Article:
BrownhillsBob's #365daysofbiking

April 28th - Also on the canal bank at Walsall Wood, anyone know what these are? Are they a bloom, or a bud? They look almost pre-historic. The leaves look a bit willow-ish. Never noticed this before.

Anyone, please?

January 16th - After yesterday’s tree trapped through a post and rail fence, I was on the lookout for more similarly entrapped flora. Again, in Telford, I spotted this sapling consuming a mesh fence. It’s really quite impressive. 

Elsewhere, on the same cycleway, I noted that the moss thinks spring has come. I know nothing about moss whatsoever, but this one is beautiful close up, vivid green and very fresh. 

I hope any cold snap doesn’t ruin it.

January 15th - I spotted this unfortunate tree on the cycleway in Telford today. It must have been growing like that for years, and I’ve never noticed it. Oddly, as yet, it doesn’t seem to be distorting the fence…

I love trees that grow unusually in response to their environment.

December 16th - on the Christmas card run again, this time in Chasetown. I also came to check out the Christmas lights here, which at least three people have asserted to me are way better than those in Brownhills. They might well be, had they actually got any…

They do, however, have a nice Christmas Tree. Shame about the ugly fencing around it though.

Chasetown remains as gorgeous at night as it ever does; the combination of close packed shops, a steep hill and quite a bit of character make this a lovely place, really. I still think it would be a great spot for a remake of the car chase from Bullit, but maybe on bikes or mopeds.

Steve McQueen, come back, we need you…

December 9th - After some years of the awful skeletal Christmas tree - literally a lighting column with a wigwam of lights strung from it - it’s nice to see Walsall has returned to the tradition of a real tree, and this years looks great to me. Tonight was the first time I’d seen it, and I must say, it’s a nice one.
Considering a couple of years ago the outrage when the tradition was threatened, it seems to be surviving well.
Welcome to Walsall, the land of political u-turns…

December 9th - After some years of the awful skeletal Christmas tree - literally a lighting column with a wigwam of lights strung from it - it’s nice to see Walsall has returned to the tradition of a real tree, and this years looks great to me. Tonight was the first time I’d seen it, and I must say, it’s a nice one.

Considering a couple of years ago the outrage when the tradition was threatened, it seems to be surviving well.

Welcome to Walsall, the land of political u-turns…

November 2nd - Bakers Lane, Lichfield.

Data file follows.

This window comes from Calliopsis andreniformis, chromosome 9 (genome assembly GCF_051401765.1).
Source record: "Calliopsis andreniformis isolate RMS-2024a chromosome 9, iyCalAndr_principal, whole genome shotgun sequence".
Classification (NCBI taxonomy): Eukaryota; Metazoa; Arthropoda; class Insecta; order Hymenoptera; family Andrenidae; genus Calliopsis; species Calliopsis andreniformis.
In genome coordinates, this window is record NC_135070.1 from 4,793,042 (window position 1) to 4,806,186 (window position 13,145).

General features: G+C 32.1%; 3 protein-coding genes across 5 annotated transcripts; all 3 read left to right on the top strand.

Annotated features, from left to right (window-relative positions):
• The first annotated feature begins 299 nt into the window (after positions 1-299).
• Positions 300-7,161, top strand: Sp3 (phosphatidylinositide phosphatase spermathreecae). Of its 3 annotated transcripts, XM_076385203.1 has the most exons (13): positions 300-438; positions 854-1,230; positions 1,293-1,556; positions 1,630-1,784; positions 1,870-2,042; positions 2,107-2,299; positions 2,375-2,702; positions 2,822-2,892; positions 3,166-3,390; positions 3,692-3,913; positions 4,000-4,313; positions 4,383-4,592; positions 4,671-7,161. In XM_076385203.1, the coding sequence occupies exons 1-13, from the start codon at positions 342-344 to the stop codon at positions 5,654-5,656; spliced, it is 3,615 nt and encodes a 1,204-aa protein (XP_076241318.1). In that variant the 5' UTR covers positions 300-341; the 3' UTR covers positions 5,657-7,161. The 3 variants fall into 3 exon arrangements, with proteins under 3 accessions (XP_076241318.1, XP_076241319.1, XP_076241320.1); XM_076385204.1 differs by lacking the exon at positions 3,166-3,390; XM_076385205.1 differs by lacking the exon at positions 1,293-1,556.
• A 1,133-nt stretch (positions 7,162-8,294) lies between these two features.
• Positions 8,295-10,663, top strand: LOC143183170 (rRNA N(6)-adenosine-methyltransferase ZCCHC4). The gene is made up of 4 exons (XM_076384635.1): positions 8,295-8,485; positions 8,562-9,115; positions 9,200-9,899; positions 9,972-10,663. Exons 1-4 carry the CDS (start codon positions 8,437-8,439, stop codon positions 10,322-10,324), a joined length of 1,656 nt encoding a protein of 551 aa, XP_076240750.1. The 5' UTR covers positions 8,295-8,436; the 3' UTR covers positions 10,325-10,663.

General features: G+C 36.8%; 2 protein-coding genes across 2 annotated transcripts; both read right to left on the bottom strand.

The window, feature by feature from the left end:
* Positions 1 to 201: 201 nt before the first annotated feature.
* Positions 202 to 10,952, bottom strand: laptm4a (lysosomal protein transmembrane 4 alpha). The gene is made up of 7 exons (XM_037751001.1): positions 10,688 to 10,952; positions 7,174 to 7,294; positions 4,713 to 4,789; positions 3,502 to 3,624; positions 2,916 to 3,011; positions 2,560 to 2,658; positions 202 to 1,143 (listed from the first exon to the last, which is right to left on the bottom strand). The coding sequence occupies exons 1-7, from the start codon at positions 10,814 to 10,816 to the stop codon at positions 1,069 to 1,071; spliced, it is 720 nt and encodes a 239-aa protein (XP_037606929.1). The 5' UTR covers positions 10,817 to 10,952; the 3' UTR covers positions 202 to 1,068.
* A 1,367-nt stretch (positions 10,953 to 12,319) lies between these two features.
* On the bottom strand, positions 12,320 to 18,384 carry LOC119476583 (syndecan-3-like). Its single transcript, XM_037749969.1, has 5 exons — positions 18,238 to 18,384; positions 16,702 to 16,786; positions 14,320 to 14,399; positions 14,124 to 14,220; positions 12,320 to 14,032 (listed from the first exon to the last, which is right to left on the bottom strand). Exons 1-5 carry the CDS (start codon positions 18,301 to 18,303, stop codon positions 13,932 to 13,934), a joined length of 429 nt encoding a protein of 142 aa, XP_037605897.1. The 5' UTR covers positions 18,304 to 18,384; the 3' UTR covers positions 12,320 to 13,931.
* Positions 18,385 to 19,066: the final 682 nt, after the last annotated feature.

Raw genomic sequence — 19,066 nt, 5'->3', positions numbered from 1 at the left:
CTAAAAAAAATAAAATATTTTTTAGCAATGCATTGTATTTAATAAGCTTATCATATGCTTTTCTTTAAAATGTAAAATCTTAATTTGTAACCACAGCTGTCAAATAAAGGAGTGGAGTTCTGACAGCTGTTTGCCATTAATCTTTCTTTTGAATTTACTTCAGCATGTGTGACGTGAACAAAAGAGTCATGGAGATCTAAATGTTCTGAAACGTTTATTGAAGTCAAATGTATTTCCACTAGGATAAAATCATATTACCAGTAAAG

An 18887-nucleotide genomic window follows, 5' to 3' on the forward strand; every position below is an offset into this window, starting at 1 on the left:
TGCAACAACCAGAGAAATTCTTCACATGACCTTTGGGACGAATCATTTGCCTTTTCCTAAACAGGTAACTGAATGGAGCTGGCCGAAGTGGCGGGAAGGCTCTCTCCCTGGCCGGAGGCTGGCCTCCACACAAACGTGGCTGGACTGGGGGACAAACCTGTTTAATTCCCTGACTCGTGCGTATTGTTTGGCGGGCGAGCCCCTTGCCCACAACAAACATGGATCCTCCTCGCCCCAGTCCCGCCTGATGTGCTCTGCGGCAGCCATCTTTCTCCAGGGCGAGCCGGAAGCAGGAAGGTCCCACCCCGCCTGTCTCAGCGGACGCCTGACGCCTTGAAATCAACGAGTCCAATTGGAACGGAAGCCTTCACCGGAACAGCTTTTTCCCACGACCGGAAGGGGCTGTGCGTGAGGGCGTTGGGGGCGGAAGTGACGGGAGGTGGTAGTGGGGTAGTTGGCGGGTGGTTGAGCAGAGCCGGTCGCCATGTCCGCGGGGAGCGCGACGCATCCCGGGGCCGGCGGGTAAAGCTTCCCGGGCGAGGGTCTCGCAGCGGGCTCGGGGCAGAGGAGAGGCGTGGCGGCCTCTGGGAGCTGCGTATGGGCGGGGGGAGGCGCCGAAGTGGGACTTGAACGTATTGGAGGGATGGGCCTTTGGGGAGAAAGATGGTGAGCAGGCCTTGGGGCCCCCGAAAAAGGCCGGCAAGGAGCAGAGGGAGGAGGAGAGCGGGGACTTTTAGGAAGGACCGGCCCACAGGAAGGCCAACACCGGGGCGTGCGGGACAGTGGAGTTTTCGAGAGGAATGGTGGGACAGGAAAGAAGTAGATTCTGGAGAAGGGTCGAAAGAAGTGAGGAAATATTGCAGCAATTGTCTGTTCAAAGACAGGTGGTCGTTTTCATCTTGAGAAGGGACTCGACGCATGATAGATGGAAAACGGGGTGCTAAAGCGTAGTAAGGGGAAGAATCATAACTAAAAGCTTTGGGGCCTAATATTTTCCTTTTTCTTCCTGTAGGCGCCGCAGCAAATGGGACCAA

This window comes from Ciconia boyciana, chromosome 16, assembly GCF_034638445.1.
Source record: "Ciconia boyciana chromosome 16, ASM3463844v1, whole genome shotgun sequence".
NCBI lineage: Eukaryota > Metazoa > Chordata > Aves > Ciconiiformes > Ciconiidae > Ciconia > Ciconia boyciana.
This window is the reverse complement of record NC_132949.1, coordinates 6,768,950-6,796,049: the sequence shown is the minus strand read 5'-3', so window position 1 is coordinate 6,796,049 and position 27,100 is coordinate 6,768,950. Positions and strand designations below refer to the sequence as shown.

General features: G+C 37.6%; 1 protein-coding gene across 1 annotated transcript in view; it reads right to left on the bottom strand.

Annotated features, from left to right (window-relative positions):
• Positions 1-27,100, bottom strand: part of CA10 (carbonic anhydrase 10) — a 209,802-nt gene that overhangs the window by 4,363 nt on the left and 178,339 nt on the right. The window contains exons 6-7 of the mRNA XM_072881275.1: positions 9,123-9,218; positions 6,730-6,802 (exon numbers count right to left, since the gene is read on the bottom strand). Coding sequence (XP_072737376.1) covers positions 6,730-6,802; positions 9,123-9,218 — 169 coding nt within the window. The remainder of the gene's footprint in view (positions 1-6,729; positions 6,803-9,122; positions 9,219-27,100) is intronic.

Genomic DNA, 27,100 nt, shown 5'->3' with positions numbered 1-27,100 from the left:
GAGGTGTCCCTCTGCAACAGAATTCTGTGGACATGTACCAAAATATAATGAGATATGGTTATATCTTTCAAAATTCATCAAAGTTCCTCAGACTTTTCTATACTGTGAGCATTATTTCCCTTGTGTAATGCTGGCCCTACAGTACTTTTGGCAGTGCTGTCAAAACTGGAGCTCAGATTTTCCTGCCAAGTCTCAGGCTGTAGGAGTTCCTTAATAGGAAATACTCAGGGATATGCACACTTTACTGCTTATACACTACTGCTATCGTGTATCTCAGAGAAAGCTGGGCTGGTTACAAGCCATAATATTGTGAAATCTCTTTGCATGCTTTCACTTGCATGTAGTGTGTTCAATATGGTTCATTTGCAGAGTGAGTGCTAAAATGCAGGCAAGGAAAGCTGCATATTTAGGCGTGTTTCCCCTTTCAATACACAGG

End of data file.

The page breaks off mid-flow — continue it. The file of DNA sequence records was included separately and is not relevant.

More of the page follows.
Bugger off, you’re a month too early.
Sadly, Lichfield Council are getting a lot of stick for this. They have nothing to do with it - it’s erected by the owners of the Three Spires Shopping Precinct.

November 2nd - Bakers Lane, Lichfield.

Bugger off, you’re a month too early.

Sadly, Lichfield Council are getting a lot of stick for this. They have nothing to do with it - it’s erected by the owners of the Three Spires Shopping Precinct.

October 17th - This all-consuming tree is still growing healthily at Victoria Park, Darlaston, just by the old railway walk. When I last featured it here - way back on May 23rd, 2011 - the trunk had only just started to reach the second bar of the fence it was slowly and surely consuming.

I pass this remarkable example of natural growth and triumph over the built environment quite a bit, so hadn’t noticed the sum of the incremental growth until today. Note that now, the whole railing is being distorted by gentle, persistent hydraulic pressure. The overgrowth has reached the other side of the wooden kerb too. 

There is no strength like the gentle, microscopic strength of nature. And she’s got all the time in the world to do it.

October 11th - One of the odder fruits of autumn is beech mast. Beech nuts have a pleasant flavour if chewed, with a green, dark and astringent taste; they grow in a prickly, hard rough burr husk that falls from the tree after opening. Since a mature beech is of a considerable size, the mast litter under such a tree is often deep, and has a distinct crackle when you walk or ride over it.

There isn’t a hint of moisture in the husks, which are hard, and they put one in mind of something prehistoric, perhaps the scales of some long-extinct dinosaur.

This example, along with several others is growing along the Lichfield Road at Sandhills. They are lovely trees.